Pulling the Plug on Water Mining: A Groundwater Conservation Strategy from the Philippines Author & abstract
This report makes suggestions for controlling the excessive abstraction of groundwater in Cagayan de Oro, Philippines. It finds strong evidence that the area's aquifers are being overexploited. It also finds a strong willingness to pay for water supply among the area's businesses. It advises that a tradable permit system for water abstraction would be an effective way to conserve groundwater. This approach could also generate money for conserving water catchment areas. However, the study also finds that major reforms in the national water monitoring and licensing authority would be necessary to ensure the success of any such scheme. The excessive extraction of groundwater for industrial, agricultural and domestic use is a major issue worldwide. In many parts of the globe, it is affecting water supplies and causing land subsidence and saltwater intrusion. In the Philippines - where El Nino has recently increased climatic uncertainties - it is a particularly pressing challenge, since groundwater plays an important role in ensuring a year-round supply of water. This study has found strong evidence that the area's aquifers are being depleted. The research investigated the feasibility of metering and charging for groundwater extraction. This shaped its recommendations for a permit system to limit the amount of groundwater used. It found that such a system could be an effective way to conserve groundwater and could also generate money for conserving water catchment areas.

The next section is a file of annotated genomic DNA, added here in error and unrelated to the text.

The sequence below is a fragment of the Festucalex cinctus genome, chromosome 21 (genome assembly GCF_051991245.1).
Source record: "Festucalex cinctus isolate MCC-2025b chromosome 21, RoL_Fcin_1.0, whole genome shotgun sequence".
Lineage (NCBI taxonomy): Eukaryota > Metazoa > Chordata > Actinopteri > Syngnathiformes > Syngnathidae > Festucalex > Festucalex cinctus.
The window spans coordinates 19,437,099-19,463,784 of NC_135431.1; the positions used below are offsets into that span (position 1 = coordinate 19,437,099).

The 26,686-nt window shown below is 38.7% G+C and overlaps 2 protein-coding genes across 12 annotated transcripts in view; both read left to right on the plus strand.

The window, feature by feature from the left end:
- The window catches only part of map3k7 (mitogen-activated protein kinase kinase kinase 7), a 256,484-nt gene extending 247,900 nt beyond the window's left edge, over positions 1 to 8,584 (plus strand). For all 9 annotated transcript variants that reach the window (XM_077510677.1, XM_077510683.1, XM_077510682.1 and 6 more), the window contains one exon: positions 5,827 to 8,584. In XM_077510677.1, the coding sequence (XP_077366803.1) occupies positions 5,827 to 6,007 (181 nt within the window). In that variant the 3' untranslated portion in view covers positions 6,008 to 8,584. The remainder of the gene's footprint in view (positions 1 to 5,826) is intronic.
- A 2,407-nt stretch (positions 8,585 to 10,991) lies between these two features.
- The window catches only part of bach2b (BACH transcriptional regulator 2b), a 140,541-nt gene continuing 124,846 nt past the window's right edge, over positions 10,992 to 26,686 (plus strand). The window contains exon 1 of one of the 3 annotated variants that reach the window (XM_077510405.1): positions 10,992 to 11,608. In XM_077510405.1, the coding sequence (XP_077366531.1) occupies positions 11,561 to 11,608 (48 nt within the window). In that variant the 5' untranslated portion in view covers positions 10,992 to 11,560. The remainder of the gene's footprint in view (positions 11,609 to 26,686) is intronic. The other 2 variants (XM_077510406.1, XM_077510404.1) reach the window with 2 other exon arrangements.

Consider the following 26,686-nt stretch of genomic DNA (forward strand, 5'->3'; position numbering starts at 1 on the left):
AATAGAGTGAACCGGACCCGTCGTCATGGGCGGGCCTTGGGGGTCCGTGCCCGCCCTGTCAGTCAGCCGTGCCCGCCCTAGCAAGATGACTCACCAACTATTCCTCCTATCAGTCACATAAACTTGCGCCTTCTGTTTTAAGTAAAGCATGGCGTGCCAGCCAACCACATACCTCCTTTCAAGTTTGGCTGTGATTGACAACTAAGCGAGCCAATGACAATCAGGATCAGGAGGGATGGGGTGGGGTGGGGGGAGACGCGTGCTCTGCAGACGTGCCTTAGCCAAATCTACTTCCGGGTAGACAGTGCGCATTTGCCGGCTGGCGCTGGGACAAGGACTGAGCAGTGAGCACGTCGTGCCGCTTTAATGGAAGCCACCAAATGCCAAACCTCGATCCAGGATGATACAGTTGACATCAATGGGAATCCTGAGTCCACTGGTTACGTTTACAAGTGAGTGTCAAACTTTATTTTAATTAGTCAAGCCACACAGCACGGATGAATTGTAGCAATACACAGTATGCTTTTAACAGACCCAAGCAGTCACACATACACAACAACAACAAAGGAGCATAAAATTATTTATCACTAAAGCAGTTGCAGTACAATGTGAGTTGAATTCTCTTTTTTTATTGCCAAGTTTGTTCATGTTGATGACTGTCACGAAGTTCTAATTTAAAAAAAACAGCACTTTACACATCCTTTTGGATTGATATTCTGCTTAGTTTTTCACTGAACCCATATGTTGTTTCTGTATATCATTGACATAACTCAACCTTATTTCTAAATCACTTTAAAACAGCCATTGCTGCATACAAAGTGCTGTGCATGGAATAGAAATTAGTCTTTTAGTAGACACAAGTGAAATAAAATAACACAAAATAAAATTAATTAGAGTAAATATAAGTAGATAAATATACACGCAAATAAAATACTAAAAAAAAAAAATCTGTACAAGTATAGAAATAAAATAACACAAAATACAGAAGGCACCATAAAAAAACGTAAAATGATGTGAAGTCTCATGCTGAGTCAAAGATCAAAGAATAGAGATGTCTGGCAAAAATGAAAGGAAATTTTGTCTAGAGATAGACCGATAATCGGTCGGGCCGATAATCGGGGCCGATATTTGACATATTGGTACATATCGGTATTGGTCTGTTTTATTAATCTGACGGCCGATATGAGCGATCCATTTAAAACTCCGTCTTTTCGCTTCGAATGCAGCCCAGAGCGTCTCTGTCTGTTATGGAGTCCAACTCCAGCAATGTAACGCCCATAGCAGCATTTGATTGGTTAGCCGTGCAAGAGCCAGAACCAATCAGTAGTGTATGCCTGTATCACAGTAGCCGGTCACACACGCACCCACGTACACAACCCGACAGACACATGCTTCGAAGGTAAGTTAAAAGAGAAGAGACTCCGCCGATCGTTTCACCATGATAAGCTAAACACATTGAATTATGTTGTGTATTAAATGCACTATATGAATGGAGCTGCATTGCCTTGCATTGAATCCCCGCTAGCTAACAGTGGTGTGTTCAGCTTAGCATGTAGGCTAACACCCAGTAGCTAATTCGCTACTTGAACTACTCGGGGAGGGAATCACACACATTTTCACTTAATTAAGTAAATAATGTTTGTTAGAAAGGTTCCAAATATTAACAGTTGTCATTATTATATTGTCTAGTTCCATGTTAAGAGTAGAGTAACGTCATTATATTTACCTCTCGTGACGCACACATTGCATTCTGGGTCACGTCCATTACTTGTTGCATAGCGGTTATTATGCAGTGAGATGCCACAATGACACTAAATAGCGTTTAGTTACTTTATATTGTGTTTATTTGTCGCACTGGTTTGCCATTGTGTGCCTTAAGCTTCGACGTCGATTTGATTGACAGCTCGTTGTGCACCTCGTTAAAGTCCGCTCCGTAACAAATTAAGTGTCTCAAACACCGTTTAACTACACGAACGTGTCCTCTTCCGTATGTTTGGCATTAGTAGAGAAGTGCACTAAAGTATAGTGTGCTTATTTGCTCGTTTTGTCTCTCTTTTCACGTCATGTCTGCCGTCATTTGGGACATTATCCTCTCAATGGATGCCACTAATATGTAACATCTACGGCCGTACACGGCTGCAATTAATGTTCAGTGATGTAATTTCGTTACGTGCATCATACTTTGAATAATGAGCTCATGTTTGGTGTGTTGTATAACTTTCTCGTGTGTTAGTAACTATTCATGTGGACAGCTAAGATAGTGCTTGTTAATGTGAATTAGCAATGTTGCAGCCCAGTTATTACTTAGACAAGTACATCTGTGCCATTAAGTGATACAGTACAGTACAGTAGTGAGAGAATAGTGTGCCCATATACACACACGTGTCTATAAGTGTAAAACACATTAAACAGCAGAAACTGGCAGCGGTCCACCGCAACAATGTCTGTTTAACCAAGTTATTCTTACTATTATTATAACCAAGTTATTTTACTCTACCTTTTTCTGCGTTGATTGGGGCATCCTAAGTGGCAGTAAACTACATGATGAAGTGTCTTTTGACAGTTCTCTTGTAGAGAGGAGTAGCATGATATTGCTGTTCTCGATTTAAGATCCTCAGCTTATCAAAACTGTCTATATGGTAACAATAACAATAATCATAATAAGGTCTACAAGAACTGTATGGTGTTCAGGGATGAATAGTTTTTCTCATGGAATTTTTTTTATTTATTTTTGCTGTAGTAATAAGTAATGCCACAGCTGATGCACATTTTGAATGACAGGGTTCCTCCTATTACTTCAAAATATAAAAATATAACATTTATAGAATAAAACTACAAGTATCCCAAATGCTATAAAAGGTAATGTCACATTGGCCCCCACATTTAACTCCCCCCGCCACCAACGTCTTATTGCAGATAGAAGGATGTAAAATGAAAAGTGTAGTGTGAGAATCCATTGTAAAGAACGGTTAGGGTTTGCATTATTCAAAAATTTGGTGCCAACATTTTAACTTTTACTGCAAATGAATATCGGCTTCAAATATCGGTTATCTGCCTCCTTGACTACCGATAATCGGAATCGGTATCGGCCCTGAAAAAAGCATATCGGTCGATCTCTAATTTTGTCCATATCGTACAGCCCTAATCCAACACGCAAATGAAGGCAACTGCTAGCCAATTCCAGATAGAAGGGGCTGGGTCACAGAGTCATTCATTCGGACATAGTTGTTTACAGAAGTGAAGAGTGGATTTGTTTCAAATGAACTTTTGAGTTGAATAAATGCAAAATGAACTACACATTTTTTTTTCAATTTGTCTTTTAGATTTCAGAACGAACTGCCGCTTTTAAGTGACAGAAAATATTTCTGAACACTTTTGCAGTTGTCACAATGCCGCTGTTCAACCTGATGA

Rosalina Palanca Tan & Germelino M. Bautista, 2003. "Pulling the Plug on Water Mining: A Groundwater Conservation Strategy from the Philippines," EEPSEA Policy Brief pb2003111, Economy and Environment Program for Southeast Asia (EEPSEA), revised Nov 2003.